• $\begingroup$ The idea is to restrict to the algebra $H$ generated by the primitive elements of $A\otimes B$ (I do not now is this has a name in general). This algebra is automativally cocommutative. For details, you can have a look at my recent paper hal.archives-ouvertes.fr/… In order to know the degree of generality, the point is to examine in detail the "domains of convergence" of the elements of the aforementioned computation. For example, $\log_{∗_1}(I_1)\otimes e_2$ projects onto $Prim(A_1)\otimes k$, from $H$. $\endgroup$ – Duchamp Gérard H. E. Feb 22 '13 at 18:40
  • $\begingroup$ Ah!! Very nice proof. (You forgot an $I_1$ in $(\log_{*_1}\otimes e_2)\circ (I_1\otimes e_2)=(I_1\otimes e_2)\circ \log_{*_{12}}(I_1\otimes I_2)$.) The paper you are talking about, is it hal.archives-ouvertes.fr/hal-00793118 ? Because the link doesn't work for me. $\endgroup$ – darij grinberg Feb 23 '13 at 5:38
  • $\begingroup$ (Also, the statement "in fact the image of [...]") is slightly wrong.) $\endgroup$ – darij grinberg Feb 23 '13 at 5:41
  • $\begingroup$ Yes it is this paper. As we aim at coefficients which are rings of function spaces, we had to revisit the theorem of Cartier-Milnor-Moore without PBW (because it is not assumed that Prim(B) has a linear basis). It turns out that only the fact that the ring contains the rationals is needed. $\endgroup$ – Duchamp Gérard H. E. Feb 23 '13 at 8:29

Hi Darij, Hi Gérard,

Here is an elementary proof of $Prim(A \otimes B)=Prim(A)\otimes 1_B+1_A \otimes Prim(B)$, using the counities $\epsilon_A$ and $\epsilon_B$.

Let $X$ be a primitive element of $A \otimes B$. It can be written as :

(1) $X=\lambda 1_A \otimes 1_B+x\otimes 1_B+1_A \otimes y+ \sum x_i \otimes y_i$,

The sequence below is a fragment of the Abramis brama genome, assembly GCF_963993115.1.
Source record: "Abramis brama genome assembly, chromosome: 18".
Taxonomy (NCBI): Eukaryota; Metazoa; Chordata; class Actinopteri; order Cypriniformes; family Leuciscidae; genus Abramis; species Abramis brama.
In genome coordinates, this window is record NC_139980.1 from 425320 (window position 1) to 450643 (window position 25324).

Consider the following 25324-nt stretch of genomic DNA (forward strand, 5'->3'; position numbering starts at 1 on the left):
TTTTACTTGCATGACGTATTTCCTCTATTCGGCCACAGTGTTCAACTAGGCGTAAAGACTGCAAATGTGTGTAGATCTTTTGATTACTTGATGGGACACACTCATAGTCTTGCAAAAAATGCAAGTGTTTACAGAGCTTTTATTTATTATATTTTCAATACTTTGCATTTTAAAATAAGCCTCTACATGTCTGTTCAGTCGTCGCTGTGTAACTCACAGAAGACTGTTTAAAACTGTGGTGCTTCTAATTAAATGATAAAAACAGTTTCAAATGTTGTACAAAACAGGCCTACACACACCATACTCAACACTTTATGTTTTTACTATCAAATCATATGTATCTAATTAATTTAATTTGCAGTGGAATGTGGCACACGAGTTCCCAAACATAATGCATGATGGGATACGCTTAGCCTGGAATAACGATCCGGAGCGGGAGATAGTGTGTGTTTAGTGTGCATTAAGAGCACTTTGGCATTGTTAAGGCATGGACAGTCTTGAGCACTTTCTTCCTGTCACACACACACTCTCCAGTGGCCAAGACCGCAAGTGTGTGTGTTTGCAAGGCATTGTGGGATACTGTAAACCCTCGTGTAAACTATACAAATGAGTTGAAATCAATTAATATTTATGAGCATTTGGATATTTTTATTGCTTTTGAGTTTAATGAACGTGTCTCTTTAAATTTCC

with $\epsilon_A(x)=\epsilon_B(y)=\epsilon_A(x_i)=\epsilon_B(y_i)=0$. Then $\Delta(X)=\lambda 1_A \otimes 1_B\otimes 1_A \otimes 1_B+x^{(1)}\otimes 1_B \otimes x^{(2)}\otimes 1_B+1_A \otimes y^{(1)}\otimes 1_A\otimes y^{(2)}$ $+\sum x_i^{(1)}\otimes y_i^{(1)}\otimes x_i^{(2)}\otimes y_i^{(2)}$ (we are using Sweedler notation, with $z^{(1)} \otimes z^{(2)}$ standing for $\Delta(z)$). Compared with $\Delta(X)=X\otimes 1_A \otimes 1_B+1_A \otimes 1_B \otimes X$, this becomes

(2) $\lambda 1_A \otimes 1_B\otimes 1_A \otimes 1_B+x^{(1)}\otimes 1_B \otimes x^{(2)}\otimes 1_B+1_A \otimes y^{(1)}\otimes 1_A\otimes y^{(2)}$ $+\sum x_i^{(1)}\otimes y_i^{(1)}\otimes x_i^{(2)}\otimes y_i^{(2)}$ $=X\otimes 1_A \otimes 1_B+1_A \otimes 1_B \otimes X$.

Applying $Id \otimes \epsilon_B \otimes \epsilon_A\otimes Id$ gives: $\lambda 1_A \otimes 1_B+x \otimes 1_B+1_A \otimes y+\sum x_i \otimes y_i$ $=\lambda 1_A \otimes 1_B+x \otimes 1_B+\lambda 1_A\otimes 1_B+1_A \otimes y.$ So $\lambda=0$ and $\sum x_i \otimes y_i=0$ (since $\epsilon_A \otimes \epsilon_B$ annihilates all terms but the $\lambda 1_A \otimes 1_B$ ones). Hence (2) simplifies to

(3) $x^{(1)}\otimes 1_B \otimes x^{(2)}\otimes 1_B+1_A \otimes y^{(1)}\otimes 1_A\otimes y^{(2)}$ $=X\otimes 1_A \otimes 1_B+1_A \otimes 1_B \otimes X$,

and (1) simplifies to $X = x \otimes 1_B + 1_A \otimes y$.

Applying $\epsilon_A\otimes Id \otimes \epsilon_A \otimes Id$ to (3) gives: $y^{(1)}\otimes y^{(2)}=y\otimes 1_B+1_B \otimes y$. So $y$ is primitive. Applying $Id \otimes \epsilon_B\otimes Id \otimes \epsilon_B$ to (3) gives: $x^{(1)}\otimes x^{(2)}= x\otimes 1_A+1_A\otimes x$. So $x$ is primitive. Finally, $X\in Prim(A)\otimes 1_B+1_A\otimes Prim(B)$.

  • 1
    $\begingroup$ Hi Loïc, welcome to MO and thanks for this beautiful and astonishingly elementary proof! (Sorry I can't accept this, since I don't want to unaccept Gérard's theoretical perspective.) I took the liberty to edit it to make it (IMHO) clearer and more structured. I hope I didn't adulterate anything. If you don't like my edits, feel free to go on mathoverflow.net/revisions/126362/list , scroll down to version 1 and click "rollback". $\endgroup$ – darij grinberg Apr 3 '13 at 16:50
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    $\begingroup$ Hi Loïc and Darij, I like very much Loïc's proof, not only it is elementary but it proves the claim whatever the characteristic. As a matter of fact, my machinery was devoted to prove CQMM without PBW (which is useful when one has $\Q$-algebras) and not really aimed to Darij's question. Cheers $\endgroup$ – Duchamp Gérard H. E. Apr 4 '13 at 16:37

There is a short proof in Proposition 2.12 of my paper http://arxiv.org/pdf/1502.02150v1 which works over an arbitrary base ring.